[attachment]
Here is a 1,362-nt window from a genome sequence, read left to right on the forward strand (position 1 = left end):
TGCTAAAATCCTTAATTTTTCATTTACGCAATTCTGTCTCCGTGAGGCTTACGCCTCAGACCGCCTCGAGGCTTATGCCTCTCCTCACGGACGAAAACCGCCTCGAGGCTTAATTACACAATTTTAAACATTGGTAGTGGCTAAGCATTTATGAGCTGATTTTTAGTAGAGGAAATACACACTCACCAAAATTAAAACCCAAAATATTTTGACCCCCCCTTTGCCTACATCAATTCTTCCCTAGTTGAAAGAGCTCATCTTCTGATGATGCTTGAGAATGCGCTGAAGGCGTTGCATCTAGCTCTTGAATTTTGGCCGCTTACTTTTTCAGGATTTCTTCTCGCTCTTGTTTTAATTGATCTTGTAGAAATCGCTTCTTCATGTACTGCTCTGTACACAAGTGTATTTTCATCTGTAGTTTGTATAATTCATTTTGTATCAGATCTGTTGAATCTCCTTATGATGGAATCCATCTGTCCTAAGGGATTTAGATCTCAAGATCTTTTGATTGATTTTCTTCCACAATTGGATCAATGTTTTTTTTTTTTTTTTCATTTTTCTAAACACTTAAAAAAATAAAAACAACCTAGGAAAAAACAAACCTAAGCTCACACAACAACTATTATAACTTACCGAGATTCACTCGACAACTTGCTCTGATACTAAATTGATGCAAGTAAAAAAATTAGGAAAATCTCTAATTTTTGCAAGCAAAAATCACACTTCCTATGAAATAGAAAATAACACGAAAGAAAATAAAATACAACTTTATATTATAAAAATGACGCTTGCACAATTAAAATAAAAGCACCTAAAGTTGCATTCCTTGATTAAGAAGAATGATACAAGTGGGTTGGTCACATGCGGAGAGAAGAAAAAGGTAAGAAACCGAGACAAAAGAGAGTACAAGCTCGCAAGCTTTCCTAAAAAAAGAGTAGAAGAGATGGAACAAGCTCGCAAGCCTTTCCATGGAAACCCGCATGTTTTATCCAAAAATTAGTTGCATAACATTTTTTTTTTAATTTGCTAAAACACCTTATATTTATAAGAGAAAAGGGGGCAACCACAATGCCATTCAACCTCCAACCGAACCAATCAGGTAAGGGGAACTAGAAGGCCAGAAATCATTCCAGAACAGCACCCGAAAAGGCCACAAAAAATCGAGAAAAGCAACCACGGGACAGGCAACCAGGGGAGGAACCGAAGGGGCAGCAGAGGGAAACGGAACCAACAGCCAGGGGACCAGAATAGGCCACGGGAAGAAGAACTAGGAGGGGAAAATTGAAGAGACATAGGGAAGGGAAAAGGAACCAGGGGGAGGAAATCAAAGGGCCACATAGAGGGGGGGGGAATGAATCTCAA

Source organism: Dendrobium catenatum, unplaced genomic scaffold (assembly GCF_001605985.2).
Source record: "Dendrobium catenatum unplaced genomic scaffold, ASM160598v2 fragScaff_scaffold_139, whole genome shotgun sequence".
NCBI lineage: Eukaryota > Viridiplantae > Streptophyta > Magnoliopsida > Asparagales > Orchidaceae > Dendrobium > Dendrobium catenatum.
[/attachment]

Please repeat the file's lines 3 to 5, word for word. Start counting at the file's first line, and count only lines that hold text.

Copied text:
Source organism: Dendrobium catenatum, unplaced genomic scaffold (assembly GCF_001605985.2).
Source record: "Dendrobium catenatum unplaced genomic scaffold, ASM160598v2 fragScaff_scaffold_139, whole genome shotgun sequence".
NCBI lineage: Eukaryota > Viridiplantae > Streptophyta > Magnoliopsida > Asparagales > Orchidaceae > Dendrobium > Dendrobium catenatum.